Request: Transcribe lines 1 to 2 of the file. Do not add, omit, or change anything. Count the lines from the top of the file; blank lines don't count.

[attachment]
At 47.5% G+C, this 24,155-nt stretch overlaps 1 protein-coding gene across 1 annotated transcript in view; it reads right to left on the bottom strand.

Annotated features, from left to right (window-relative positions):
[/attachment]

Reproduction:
At 47.5% G+C, this 24,155-nt stretch overlaps 1 protein-coding gene across 1 annotated transcript in view; it reads right to left on the bottom strand.

Annotated features, from left to right (window-relative positions):